Things get complicated with the appearance of the titans of the web. Google and Facebook have certain uses for you and me, but they have different uses for customers and advertisers.

Things get complicated with the appearance of the titans of the web. Google and Facebook have certain uses for you and me, but they have different uses for customers and advertisers.

Take Google. What matters to us is not the Google triface platform, but an application: the search engine. It turns out that through the attention we give to the results of this engine, we validate the economic model of Google’s advertising data platform. We do not use it directly and we do not pay much attention to it, but we validate it; we feed the ad sales of this platform. Without the popularity of the search engine, there would be no advertising platform.

In theory, the search engine could exist without the advertising platform. In practice, the economic advertising model seems irresistible—it formally transforms the search engine into a public service. The competing applications are in any case marginal.

The traces of our attention are stored in a vast infrastructure of servers, and not elsewhere. We occupy space. We struggle to establish the principle of a recognition of these data as our property.

We do not buy hardware with money anymore, but the spirit of the killer app has not disappeared. It’s quite the opposite. Money has been replaced by attention, which is just a detour to advertisers’ money. The local hardware has been replaced by centralized servers, where our precious personal traces wander. We could once decide unilaterally to get rid of our personal computer or to change the operating system. It’s harder to get away from Google’s honeymooners, to paraphrase Jaron Lanier (who works for Microsoft).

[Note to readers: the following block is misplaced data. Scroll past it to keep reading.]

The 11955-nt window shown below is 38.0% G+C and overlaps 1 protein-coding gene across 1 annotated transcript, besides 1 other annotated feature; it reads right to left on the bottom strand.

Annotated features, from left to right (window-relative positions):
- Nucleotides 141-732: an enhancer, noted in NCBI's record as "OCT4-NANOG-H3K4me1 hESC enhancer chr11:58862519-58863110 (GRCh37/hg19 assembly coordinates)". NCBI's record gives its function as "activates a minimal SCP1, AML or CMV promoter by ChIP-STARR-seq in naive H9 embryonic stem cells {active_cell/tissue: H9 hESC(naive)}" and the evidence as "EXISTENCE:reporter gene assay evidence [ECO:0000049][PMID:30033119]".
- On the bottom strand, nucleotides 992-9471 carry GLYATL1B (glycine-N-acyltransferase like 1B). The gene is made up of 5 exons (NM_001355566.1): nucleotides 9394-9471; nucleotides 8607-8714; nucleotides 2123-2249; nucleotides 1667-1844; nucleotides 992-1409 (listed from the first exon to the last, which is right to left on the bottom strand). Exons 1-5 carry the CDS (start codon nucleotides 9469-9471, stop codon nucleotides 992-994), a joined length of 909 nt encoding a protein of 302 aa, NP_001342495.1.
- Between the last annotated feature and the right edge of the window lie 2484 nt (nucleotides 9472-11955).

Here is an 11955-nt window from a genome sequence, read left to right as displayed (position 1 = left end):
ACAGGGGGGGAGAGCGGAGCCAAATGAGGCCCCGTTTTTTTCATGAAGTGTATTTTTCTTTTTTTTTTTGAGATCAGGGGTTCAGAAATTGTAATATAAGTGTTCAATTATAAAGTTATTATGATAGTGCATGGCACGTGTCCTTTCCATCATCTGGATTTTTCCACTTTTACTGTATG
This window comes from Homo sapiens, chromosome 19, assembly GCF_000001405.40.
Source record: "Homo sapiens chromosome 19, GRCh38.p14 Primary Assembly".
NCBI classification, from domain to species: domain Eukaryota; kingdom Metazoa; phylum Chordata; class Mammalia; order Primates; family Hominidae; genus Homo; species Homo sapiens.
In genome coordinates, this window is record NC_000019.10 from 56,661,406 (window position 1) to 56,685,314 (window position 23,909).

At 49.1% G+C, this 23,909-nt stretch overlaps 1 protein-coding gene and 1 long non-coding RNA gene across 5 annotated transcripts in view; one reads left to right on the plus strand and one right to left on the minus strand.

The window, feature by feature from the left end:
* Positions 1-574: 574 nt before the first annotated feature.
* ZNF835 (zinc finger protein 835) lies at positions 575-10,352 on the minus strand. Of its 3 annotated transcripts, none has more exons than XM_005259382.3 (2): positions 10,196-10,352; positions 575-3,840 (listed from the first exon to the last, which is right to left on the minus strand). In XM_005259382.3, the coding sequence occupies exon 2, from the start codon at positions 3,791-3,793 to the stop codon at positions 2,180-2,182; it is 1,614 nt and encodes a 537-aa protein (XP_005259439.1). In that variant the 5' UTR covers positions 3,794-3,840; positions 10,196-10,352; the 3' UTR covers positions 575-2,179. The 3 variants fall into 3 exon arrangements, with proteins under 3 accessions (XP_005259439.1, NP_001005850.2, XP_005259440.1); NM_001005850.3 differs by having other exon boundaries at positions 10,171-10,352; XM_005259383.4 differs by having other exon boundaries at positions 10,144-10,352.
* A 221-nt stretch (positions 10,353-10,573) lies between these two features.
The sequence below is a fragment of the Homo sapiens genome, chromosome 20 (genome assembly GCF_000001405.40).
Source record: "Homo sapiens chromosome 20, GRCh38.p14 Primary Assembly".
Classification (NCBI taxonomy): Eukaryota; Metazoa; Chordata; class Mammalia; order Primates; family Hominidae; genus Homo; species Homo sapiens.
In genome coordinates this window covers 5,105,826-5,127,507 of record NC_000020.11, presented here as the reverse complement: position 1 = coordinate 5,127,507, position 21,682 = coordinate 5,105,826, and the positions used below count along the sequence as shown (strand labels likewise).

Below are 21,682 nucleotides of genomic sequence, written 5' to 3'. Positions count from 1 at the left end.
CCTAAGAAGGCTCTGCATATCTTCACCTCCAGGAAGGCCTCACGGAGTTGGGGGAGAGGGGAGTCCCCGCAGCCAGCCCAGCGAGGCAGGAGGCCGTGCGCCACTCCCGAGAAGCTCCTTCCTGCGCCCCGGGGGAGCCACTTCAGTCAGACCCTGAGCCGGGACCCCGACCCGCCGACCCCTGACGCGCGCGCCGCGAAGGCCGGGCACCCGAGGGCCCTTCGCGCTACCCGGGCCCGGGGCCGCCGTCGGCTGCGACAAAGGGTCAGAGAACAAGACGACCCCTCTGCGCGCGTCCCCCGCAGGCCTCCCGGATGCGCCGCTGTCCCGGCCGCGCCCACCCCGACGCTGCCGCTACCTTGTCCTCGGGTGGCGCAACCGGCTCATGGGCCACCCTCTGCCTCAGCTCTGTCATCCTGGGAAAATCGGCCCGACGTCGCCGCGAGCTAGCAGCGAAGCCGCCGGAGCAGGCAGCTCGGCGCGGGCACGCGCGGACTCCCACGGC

The aggregation of data enabled by Google’s platform strategy is actually an apotheosis of the killer app, a kind of killer app free of any inhibition and any obstacle to its invasive dominance.

The case of transactional platforms

Google and Facebook are finally unique in their genre, at least in the West. Other platforms do not reach the same level of transcendence and require fewer mental gymnastics to understand in principle. They are more common in the middle category of supply-demand platforms. They also take the killer app’s royal road to establish themselves as transactional platforms, masters of the relationship and the customer experience.

The barbarians of the transaction are less terrifying than the barbarians of attention.

2. What to do in case of the killer app that is not found? The case of the industrial digital world…

A use case is a description of how an actor uses a computer system to achieve a goal. The use case is the utility of an application from the point of view of its user.